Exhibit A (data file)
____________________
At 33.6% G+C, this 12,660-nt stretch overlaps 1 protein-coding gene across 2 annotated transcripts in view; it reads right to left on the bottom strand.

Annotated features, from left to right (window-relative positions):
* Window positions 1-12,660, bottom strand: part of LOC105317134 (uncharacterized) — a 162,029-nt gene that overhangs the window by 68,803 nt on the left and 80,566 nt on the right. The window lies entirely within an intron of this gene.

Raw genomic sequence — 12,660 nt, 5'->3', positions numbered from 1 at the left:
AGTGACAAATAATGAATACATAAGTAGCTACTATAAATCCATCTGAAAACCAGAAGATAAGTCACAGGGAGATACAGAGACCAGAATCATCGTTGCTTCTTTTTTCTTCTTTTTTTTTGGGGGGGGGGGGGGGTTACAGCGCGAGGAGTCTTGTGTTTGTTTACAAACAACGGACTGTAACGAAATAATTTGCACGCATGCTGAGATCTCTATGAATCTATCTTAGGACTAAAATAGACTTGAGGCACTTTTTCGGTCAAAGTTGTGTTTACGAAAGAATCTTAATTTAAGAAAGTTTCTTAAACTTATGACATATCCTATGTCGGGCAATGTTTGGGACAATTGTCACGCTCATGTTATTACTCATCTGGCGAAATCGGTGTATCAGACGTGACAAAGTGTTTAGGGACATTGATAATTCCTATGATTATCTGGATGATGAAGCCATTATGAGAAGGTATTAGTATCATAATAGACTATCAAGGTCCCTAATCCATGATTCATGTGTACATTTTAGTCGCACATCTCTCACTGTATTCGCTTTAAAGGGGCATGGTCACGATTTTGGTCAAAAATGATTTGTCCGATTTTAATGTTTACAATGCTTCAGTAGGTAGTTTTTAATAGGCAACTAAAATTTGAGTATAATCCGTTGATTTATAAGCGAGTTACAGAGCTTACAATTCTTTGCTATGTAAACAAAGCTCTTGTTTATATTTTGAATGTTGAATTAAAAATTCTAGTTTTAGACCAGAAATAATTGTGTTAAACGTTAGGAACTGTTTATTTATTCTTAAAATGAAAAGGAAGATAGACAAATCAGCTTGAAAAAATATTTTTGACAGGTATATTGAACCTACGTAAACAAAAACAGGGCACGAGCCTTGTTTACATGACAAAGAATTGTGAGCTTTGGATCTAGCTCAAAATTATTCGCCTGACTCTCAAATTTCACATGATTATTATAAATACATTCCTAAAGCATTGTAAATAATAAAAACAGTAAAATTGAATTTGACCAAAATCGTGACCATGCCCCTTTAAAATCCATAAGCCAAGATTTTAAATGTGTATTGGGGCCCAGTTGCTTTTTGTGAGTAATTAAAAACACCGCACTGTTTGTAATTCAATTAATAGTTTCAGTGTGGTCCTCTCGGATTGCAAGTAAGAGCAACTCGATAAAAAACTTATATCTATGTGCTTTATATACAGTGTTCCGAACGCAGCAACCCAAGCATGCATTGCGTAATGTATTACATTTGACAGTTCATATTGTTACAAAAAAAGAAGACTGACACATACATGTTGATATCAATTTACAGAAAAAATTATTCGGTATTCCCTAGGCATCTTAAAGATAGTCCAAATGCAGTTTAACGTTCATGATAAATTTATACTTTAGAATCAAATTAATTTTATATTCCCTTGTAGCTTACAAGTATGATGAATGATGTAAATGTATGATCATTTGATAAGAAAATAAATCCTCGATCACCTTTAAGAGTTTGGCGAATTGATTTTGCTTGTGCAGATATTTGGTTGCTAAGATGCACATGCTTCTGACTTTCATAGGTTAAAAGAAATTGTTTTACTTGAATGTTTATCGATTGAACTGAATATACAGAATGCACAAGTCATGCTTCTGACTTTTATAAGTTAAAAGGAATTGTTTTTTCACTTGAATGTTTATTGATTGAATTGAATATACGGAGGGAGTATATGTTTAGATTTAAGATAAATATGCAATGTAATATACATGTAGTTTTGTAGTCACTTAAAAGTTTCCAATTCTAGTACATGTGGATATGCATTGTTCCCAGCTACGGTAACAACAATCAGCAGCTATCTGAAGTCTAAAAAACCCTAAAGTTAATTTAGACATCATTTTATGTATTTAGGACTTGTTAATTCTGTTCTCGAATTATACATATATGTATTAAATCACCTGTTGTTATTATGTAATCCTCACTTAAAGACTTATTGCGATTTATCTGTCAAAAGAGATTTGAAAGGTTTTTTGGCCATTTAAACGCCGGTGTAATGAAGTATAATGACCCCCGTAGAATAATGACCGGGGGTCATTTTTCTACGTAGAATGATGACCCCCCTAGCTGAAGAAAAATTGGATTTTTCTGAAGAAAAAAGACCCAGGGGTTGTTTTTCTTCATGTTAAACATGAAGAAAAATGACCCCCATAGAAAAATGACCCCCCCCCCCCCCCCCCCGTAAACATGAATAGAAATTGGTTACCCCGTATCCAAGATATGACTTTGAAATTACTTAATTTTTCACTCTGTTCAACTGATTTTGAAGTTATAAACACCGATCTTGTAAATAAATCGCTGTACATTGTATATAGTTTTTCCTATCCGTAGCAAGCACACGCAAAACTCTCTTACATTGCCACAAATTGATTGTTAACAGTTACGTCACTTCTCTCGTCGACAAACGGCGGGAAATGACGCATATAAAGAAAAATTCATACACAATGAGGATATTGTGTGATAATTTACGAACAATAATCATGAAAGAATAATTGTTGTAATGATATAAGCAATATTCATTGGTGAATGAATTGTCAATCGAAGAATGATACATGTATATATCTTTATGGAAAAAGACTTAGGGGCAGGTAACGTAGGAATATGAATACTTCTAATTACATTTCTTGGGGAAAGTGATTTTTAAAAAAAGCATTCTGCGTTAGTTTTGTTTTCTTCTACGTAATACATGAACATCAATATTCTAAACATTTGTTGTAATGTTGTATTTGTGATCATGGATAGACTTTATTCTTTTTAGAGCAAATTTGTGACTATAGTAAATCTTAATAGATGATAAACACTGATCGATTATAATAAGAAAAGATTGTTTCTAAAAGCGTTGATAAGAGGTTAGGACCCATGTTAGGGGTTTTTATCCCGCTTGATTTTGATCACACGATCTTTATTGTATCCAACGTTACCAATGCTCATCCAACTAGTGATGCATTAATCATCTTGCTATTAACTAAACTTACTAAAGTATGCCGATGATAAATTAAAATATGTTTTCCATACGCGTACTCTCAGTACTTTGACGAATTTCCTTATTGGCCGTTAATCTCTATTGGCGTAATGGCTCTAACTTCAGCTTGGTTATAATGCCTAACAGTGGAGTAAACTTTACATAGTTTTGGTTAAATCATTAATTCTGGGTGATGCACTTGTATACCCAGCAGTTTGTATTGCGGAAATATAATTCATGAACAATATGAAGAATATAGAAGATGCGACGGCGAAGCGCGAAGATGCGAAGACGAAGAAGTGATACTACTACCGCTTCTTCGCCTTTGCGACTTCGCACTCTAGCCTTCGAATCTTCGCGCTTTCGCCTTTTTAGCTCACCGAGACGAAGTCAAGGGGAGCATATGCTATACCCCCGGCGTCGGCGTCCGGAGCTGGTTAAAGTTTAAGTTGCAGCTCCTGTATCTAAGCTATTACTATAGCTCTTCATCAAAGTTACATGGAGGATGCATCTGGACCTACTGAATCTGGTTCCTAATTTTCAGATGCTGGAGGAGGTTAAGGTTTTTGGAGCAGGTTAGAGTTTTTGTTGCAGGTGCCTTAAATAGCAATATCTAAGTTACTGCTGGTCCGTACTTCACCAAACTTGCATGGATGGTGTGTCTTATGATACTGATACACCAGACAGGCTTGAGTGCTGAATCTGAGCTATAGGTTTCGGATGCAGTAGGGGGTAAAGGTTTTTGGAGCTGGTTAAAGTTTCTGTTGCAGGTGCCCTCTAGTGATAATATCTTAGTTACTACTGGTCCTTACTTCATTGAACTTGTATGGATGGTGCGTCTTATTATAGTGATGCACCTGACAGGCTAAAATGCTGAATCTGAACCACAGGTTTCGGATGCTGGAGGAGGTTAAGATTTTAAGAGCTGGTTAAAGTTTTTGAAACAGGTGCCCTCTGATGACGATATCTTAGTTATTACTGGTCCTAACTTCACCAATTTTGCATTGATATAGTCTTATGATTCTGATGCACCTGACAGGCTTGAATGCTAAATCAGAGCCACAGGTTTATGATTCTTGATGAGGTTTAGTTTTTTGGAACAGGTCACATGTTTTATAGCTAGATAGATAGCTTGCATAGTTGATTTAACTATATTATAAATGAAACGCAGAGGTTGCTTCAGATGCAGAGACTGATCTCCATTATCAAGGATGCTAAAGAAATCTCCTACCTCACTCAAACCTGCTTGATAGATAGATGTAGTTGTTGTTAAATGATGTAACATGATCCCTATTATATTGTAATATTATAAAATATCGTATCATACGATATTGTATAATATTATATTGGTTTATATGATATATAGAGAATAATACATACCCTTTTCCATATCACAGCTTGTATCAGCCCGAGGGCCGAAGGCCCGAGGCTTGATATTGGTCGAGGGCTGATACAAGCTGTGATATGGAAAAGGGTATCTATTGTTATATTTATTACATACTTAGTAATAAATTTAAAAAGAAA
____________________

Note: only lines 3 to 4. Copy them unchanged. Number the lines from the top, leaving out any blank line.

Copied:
* Window positions 1-12,660, bottom strand: part of LOC105317134 (uncharacterized) — a 162,029-nt gene that overhangs the window by 68,803 nt on the left and 80,566 nt on the right. The window lies entirely within an intron of this gene.

Raw genomic sequence — 12,660 nt, 5'->3', positions numbered from 1 at the left: